> successful. Or actually DO something practical. But nope. All they
      > do so far is bump into each other and fall off tables!
      >
      > Well, the falling off tables thing is easy enough to deal with, but
      > you get my point. Many bots don't even have sensors! And the rest
      > that do often don't have enough internal complexity to match
      > external complexity( as Mark himself would put it).
      >
      > Now there ARE the select few machines that are actually innovative
      > and adept. Those that have both the mechanical and electronic
      > complexity to interact with their world more intuitively than the
      > rest. 5 motor walkers are probably the best example.
      >
      > And then there are those that actually perform their tasks more
      > efficiently when simplified entirely. I cannot think of a better
      > example for this than the amazing turbot. With only four nerves and
      > two flagella, they can problem solve and negotiate their world both
      > faster and more efficiently than most walkers can ever dream of. Or
      > take uCrawler for another example. It's basically a severely
      > devolved descendant of the 2M walker. Most would consider it
      > degenerate. But while it's not quite as good on hard surfaces where
      > 2M walkers excel, uCrawler actually performs outstandingly on soft
      > or plush surfaces, like shag carpet or beds. And it also works very
      > well on outdoor terrain, like grass, gravel, or dirt. Most of these
      > areas many 2M walkers perform poorly in. It really depends on the
      > particular design.
      >
      > I guess what I'm really saying is that BEAMers need to either
      > complicate or simplify their designs based on what and where the
      > robot is intended for. Standard just doesn't cut it anymore. As if
      > ever. The only real purposes I can think of for 2M walkers are a)
      > turbot food, lawls, and b) experimental platforms for new and
      > innovative technologies. Or revised takes on older technologies. But
      > many 2M walkers simply don't belong outside the Robot Jurassic Park.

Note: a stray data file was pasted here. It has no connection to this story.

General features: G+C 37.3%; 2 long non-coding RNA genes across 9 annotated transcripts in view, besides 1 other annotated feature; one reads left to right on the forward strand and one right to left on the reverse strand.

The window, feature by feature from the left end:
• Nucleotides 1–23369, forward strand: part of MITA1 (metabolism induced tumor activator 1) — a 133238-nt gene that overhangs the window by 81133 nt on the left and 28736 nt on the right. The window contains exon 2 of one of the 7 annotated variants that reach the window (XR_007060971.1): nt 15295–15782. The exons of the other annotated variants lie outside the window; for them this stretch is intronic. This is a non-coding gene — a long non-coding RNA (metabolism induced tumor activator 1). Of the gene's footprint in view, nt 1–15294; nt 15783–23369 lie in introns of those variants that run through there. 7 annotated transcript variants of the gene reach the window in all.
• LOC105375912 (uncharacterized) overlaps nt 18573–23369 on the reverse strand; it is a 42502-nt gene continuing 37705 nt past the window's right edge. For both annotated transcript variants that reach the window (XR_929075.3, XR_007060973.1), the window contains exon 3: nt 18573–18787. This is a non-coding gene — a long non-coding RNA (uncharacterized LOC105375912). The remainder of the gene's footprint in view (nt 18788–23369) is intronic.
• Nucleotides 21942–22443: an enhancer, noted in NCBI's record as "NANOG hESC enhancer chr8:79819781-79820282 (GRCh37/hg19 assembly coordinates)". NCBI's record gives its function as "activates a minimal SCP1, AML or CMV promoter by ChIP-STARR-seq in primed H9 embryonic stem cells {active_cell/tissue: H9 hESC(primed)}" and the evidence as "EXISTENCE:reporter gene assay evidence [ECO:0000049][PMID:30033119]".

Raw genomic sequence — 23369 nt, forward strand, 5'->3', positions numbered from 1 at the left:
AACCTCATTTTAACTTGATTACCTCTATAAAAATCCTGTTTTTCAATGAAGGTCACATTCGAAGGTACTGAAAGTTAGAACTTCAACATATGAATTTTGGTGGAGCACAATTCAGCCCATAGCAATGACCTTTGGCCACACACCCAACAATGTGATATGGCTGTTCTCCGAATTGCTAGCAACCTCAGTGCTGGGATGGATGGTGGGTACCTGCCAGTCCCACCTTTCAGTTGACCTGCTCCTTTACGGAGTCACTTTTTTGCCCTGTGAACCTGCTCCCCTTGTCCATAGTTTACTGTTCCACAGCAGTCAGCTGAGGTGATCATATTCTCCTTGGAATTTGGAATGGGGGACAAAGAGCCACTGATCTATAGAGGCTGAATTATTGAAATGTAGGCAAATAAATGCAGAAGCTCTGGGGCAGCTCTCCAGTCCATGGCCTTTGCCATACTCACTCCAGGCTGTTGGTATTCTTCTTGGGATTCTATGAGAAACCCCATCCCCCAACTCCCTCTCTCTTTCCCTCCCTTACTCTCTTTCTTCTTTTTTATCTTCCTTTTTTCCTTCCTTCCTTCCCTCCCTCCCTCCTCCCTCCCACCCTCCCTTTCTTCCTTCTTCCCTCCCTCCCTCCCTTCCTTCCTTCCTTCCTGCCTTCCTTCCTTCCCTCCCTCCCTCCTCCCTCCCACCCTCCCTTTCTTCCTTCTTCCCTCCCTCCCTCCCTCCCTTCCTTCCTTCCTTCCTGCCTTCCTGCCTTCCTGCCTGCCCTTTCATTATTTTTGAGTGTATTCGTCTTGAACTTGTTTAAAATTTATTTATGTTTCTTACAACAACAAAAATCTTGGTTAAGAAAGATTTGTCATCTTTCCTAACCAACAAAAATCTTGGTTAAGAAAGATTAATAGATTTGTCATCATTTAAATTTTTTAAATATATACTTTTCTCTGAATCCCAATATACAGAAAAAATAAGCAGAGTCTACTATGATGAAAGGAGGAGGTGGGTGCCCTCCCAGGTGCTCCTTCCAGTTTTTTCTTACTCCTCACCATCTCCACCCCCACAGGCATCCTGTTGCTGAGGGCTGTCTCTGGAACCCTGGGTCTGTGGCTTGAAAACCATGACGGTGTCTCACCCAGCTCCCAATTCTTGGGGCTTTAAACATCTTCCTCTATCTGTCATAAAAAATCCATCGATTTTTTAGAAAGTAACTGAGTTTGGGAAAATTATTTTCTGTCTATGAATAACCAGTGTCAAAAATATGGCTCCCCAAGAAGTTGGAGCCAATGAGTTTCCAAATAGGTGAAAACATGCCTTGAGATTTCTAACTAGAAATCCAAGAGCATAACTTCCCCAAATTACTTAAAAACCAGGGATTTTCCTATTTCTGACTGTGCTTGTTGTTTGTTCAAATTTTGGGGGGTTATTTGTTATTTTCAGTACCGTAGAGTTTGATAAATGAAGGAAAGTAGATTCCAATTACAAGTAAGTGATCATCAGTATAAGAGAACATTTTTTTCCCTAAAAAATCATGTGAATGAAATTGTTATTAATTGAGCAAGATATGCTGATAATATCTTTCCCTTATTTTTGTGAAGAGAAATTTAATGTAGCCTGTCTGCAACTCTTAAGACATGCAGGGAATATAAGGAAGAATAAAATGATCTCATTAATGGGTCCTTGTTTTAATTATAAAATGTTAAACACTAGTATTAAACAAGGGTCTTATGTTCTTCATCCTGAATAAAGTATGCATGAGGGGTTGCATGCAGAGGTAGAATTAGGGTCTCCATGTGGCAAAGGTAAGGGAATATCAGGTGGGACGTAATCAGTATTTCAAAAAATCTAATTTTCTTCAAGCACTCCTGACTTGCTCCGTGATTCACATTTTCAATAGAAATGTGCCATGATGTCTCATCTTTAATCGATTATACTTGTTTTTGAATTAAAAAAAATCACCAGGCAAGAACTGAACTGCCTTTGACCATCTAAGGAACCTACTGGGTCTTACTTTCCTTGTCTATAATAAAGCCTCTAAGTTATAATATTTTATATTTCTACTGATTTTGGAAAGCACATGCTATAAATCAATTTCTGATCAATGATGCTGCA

>
      > So about the actual topic, that's exactly what I was getting at, PWM
      > calculating is just one of many paths to explore. I won't abandon
      > the idea that calculating is an important part of neural operation,
      > but it's only one of many important functions, and those should
      > probably be delved into first, since calculation relies on many of
      > these more important functions, however some rely on calculation and/
      > or others. Therefore more complicated functions are axiomatically
      > less important than others, yet it doesn't necessarily mean they
      > can't be explored simultaneously. I'll certainly give you that. And
      > generalization is a remarkable advantage. What I suppose is that
      > both forms of computing operated in parallel would likely be ideal.
      > Both have equal perks, and both are observed in nature, often
      > simultaneously. So why not do the same in a robot?
      >
      > Ideas? Connor.
      >
      >
      >
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    • Tom Gray
      re: Suntekstore gear motors I ve ordered from this outfit; suntekstore.ca ships from Hong Kong in about 10 days to Canada. I m happy with them and their
      Message 50 of 50 , Oct 13, 2012
        re: Suntekstore gear motors
         
        I've ordered from this outfit; suntekstore.ca ships from Hong Kong in about 10 days to Canada.  I'm happy with them and their products.  Not always top quality, but good value for the price.
         
        Prices vary on the same item, creeping up a few cents each day.  Something I ordered a month ago for $3.95 is now $6.78! The site will hold things in your cart for a while (30 days?) and that will hold the price too.  Some prices have gone down (LED lamps for example) You have to watch for sales, too.
         
        Keep Beaming and dreaming
        Tom